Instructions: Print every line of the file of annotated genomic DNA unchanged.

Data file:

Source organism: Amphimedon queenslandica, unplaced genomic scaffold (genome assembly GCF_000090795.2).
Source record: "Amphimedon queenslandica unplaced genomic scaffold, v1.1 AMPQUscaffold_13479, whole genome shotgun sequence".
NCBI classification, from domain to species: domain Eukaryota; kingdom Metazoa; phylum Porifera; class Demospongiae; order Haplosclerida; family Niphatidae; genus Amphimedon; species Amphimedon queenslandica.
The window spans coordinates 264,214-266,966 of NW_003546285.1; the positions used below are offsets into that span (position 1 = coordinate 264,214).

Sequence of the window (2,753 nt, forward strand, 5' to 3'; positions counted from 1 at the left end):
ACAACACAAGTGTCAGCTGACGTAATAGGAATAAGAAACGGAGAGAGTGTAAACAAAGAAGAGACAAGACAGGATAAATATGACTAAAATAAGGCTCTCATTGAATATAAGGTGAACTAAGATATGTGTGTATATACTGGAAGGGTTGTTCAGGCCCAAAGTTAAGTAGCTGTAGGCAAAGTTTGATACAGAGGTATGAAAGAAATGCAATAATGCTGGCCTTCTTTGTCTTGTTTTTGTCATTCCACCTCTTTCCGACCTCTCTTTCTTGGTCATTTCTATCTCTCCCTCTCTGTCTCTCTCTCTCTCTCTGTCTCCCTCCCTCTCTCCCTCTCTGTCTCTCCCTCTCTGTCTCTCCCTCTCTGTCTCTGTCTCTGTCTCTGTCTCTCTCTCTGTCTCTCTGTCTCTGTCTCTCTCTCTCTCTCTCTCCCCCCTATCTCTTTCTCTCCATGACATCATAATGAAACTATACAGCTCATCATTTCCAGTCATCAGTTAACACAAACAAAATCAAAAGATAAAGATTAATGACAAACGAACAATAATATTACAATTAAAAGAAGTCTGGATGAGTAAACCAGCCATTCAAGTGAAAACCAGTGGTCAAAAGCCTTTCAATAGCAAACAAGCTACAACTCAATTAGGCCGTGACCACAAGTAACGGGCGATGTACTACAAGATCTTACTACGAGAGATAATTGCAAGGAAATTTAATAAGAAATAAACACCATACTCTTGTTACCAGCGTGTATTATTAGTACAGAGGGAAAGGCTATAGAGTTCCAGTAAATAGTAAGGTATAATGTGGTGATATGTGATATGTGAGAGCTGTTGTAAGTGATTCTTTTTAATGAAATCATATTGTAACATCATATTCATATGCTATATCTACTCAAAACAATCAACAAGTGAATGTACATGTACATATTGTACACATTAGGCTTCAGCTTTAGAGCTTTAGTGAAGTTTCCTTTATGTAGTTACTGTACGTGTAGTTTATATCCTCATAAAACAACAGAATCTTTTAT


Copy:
Source organism: Amphimedon queenslandica, unplaced genomic scaffold (genome assembly GCF_000090795.2).
Source record: "Amphimedon queenslandica unplaced genomic scaffold, v1.1 AMPQUscaffold_13479, whole genome shotgun sequence".
NCBI classification, from domain to species: domain Eukaryota; kingdom Metazoa; phylum Porifera; class Demospongiae; order Haplosclerida; family Niphatidae; genus Amphimedon; species Amphimedon queenslandica.
The window spans coordinates 264,214-266,966 of NW_003546285.1; the positions used below are offsets into that span (position 1 = coordinate 264,214).

Sequence of the window (2,753 nt, forward strand, 5' to 3'; positions counted from 1 at the left end):
ACAACACAAGTGTCAGCTGACGTAATAGGAATAAGAAACGGAGAGAGTGTAAACAAAGAAGAGACAAGACAGGATAAATATGACTAAAATAAGGCTCTCATTGAATATAAGGTGAACTAAGATATGTGTGTATATACTGGAAGGGTTGTTCAGGCCCAAAGTTAAGTAGCTGTAGGCAAAGTTTGATACAGAGGTATGAAAGAAATGCAATAATGCTGGCCTTCTTTGTCTTGTTTTTGTCATTCCACCTCTTTCCGACCTCTCTTTCTTGGTCATTTCTATCTCTCCCTCTCTGTCTCTCTCTCTCTCTCTGTCTCCCTCCCTCTCTCCCTCTCTGTCTCTCCCTCTCTGTCTCTCCCTCTCTGTCTCTGTCTCTGTCTCTGTCTCTCTCTCTGTCTCTCTGTCTCTGTCTCTCTCTCTCTCTCTCTCCCCCCTATCTCTTTCTCTCCATGACATCATAATGAAACTATACAGCTCATCATTTCCAGTCATCAGTTAACACAAACAAAATCAAAAGATAAAGATTAATGACAAACGAACAATAATATTACAATTAAAAGAAGTCTGGATGAGTAAACCAGCCATTCAAGTGAAAACCAGTGGTCAAAAGCCTTTCAATAGCAAACAAGCTACAACTCAATTAGGCCGTGACCACAAGTAACGGGCGATGTACTACAAGATCTTACTACGAGAGATAATTGCAAGGAAATTTAATAAGAAATAAACACCATACTCTTGTTACCAGCGTGTATTATTAGTACAGAGGGAAAGGCTATAGAGTTCCAGTAAATAGTAAGGTATAATGTGGTGATATGTGATATGTGAGAGCTGTTGTAAGTGATTCTTTTTAATGAAATCATATTGTAACATCATATTCATATGCTATATCTACTCAAAACAATCAACAAGTGAATGTACATGTACATATTGTACACATTAGGCTTCAGCTTTAGAGCTTTAGTGAAGTTTCCTTTATGTAGTTACTGTACGTGTAGTTTATATCCTCATAAAACAACAGAATCTTTTAT